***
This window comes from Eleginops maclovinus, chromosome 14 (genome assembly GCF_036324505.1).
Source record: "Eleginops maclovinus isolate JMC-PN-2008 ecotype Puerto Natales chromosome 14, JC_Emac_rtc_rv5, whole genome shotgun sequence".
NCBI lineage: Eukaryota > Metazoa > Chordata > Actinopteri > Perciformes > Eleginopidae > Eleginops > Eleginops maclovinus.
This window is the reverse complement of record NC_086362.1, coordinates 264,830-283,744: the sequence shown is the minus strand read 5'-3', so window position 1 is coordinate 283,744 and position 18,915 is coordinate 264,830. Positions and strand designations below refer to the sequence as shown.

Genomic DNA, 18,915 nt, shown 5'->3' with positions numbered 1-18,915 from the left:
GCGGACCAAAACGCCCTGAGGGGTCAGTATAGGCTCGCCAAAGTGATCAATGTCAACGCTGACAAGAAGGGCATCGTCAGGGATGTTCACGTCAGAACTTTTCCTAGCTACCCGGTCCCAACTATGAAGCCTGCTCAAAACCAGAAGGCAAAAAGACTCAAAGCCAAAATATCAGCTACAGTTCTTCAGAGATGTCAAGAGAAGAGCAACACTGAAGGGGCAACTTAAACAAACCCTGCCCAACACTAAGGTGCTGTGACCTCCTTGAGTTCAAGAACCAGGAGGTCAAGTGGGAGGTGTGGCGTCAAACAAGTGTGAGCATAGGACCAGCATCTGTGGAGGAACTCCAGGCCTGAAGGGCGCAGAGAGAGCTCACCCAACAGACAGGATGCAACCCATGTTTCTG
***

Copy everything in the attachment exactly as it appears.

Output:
This window comes from Eleginops maclovinus, chromosome 14 (genome assembly GCF_036324505.1).
Source record: "Eleginops maclovinus isolate JMC-PN-2008 ecotype Puerto Natales chromosome 14, JC_Emac_rtc_rv5, whole genome shotgun sequence".
NCBI lineage: Eukaryota > Metazoa > Chordata > Actinopteri > Perciformes > Eleginopidae > Eleginops > Eleginops maclovinus.
This window is the reverse complement of record NC_086362.1, coordinates 264,830-283,744: the sequence shown is the minus strand read 5'-3', so window position 1 is coordinate 283,744 and position 18,915 is coordinate 264,830. Positions and strand designations below refer to the sequence as shown.

Genomic DNA, 18,915 nt, shown 5'->3' with positions numbered 1-18,915 from the left:
GCGGACCAAAACGCCCTGAGGGGTCAGTATAGGCTCGCCAAAGTGATCAATGTCAACGCTGACAAGAAGGGCATCGTCAGGGATGTTCACGTCAGAACTTTTCCTAGCTACCCGGTCCCAACTATGAAGCCTGCTCAAAACCAGAAGGCAAAAAGACTCAAAGCCAAAATATCAGCTACAGTTCTTCAGAGATGTCAAGAGAAGAGCAACACTGAAGGGGCAACTTAAACAAACCCTGCCCAACACTAAGGTGCTGTGACCTCCTTGAGTTCAAGAACCAGGAGGTCAAGTGGGAGGTGTGGCGTCAAACAAGTGTGAGCATAGGACCAGCATCTGTGGAGGAACTCCAGGCCTGAAGGGCGCAGAGAGAGCTCACCCAACAGACAGGATGCAACCCATGTTTCTG